Fenty shocked the beauty scene in Sept. 2017 with its disruptive approach to inclusive makeup. Now the brand wants to take that strategy to skin care.
Fenty Skin is positioning itself as the “the new culture of skincare,” according to a splash page on FentyBeauty.com. The brand officially launches exclusively on FentySkin.com on July 31, although those who sign up to receive its emails can gain early access on July 29. (Its makeup counterpart debuted first with Sephora.) Fenty Beauty has remained mum about the new launch, save for strategic teasers in marketing channels: Its first post through a new Fenty Skin Instagram account, appeared on July 14, while a new campaign video sent via email reached fans on July 18. According to the brand’s video content, the initial products will be a cleanser, a toner and a face moisturizer. Fenty did not respond to requests for comment.
Though traversing into skin care from cosmetics can be a difficult transition to make, Fenty Skin’s arrival is not unchartered, especially since makeup sales continue to suffer. Kylie Cosmetics released Kylie Skin in March 2019, Victoria Beckham Beauty collaborated with Augustinus Bader for its first skin-care product in Nov. 2019, Huda Beauty launched Wishful skin care in February, and Becca Cosmetics launched its first skin care-makeup hybrid in July.
Fenty Beauty’s disruption of the cosmetics category, with its 40 and then 50 shades of foundation, has been the brand’s biggest testament to date. Although some brands already offered 40 shades of foundation or more, none acted as a catalyst for increased diversity and inclusivity like Fenty. With skin-care inclusivity poised as the next big movement in beauty, Fenty Skin’s timing is right.
“When it comes to inclusivity and diversity, there’s something really raw about the brand,” said Danielle Chocron, managing director for Blonde + Co. creative agency, which works with beauty companies like Innisfree and Kérastase. “It’s very clean and fresh, but also feels pure and has some edge. It feels a bit daring.”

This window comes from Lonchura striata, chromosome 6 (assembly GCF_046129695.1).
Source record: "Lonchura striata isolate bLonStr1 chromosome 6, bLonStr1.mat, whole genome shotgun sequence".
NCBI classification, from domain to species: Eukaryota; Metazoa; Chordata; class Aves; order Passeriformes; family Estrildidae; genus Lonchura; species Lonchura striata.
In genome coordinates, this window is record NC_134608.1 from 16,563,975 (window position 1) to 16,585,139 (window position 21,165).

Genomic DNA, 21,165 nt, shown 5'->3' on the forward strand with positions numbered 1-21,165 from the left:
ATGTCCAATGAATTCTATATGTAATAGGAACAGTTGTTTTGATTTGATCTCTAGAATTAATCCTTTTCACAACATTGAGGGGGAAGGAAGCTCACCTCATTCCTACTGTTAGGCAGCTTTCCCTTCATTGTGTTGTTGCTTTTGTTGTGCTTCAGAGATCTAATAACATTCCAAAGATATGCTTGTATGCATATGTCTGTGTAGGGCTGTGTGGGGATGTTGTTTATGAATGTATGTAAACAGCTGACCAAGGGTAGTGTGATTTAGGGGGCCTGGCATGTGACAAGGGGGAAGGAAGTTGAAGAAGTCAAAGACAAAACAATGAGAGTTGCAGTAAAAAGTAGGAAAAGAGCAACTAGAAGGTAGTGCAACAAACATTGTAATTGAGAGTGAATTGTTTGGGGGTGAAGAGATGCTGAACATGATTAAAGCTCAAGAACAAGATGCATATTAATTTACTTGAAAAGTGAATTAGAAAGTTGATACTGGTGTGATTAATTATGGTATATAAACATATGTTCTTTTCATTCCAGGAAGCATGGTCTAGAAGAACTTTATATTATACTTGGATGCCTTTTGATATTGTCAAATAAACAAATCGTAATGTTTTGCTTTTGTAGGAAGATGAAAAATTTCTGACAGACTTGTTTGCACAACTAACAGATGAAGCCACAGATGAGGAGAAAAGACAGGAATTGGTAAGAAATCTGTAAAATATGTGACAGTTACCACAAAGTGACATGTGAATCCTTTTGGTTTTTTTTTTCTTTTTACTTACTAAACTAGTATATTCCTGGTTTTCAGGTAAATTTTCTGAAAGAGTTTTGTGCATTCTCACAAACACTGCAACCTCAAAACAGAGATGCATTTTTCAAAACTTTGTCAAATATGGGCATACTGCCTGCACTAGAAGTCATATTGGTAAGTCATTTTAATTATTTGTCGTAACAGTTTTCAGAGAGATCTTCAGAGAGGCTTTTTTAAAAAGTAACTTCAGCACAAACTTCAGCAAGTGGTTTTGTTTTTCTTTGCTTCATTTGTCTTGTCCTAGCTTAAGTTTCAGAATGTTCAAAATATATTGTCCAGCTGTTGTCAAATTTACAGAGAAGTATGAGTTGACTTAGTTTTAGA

Notably, Fenty has been a huge moneymaker for both Sephora, where it is exclusively sold in the U.S., and Kendo Brands, the LVMH-owned beauty incubator. LVMH reportedly launched the brand with a $10 million investment, and Forbes “conservatively” estimated the brand was worth $3 billion as of June 2019. Sephora, Kendo and LVMH did not respond to requests for comment.
Even with Covid-19 negatively impacting the sales of cosmetics, Fenty Beauty has appeared to buck the trend. According to Launchmetrics data, Fenty Beauty’s media impact value, which is the monetary value of all of its marketing activities, represented $374 million over the last six months — it had the No. 2 spot just behind Huda Beauty. Influencers are at the core of the brand’s communications strategy, driving the most value; they generated more than $200 million in earned media over the last six months, with mega-influencers like Nikki Tutorials (14.2 million Instagram followers) and Tati Westbrook (2.6 million Instagram followers) offering the most value in any given month. And Fenty continues to innovate; it launched a TikTok influencer house in March (which closed due to Covid-19) and has introduced unusual partnerships such as the its collaboration with Heytea bubble tea in China.
“Rihanna leverages her celebrity voice to promote inclusivity and accessibility while offering products that respond to modern consumer values,” said Alison Bringé, Launchmetrics CMO. “Throughout her collections and product launches, she has always remained authentic to the Fenty brand, and it’s no question that the Fenty Skin collection will also reap the benefits and be equally successful.”
There are also indications that Fenty Skin will offer a transformative approach to marketing for the skin-care category. The one-minute teaser video sent via email shows a group of sun-kissed people lounging by a pool, as Rihanna and American rappers Montero Hill, known as Lil Nas X, and Rakim Mayers, known as ASAP Rocky, arrive to a party. The products are shown in various jump cuts, but nowhere is anyone seen using the products, nor are there any references to the attributes or characteristics of the products. In essence, the brand is promoting its skin care as an aspirational Rihanna lifestyle product. The inclusion of men is also notable in itself, as it’s unusual for men to be featured together with women in a skin-care ad and suggests the products will be marketed as unisex. Chocron described the video as reminiscent of a traditional fragrance ad, as it imparts a level of aspiration and experientialism more often seen in perfume than in skin care.
“You feel like you’re buying an experience and a world that you want to be part of,” she said. “We don’t know the entire breadth of the campaign, so there might be more product-specific or [educational content], as well. But this is more of a lifestyle story than a hard-hitting performance product story like what you get from a brand like Estée Lauder.”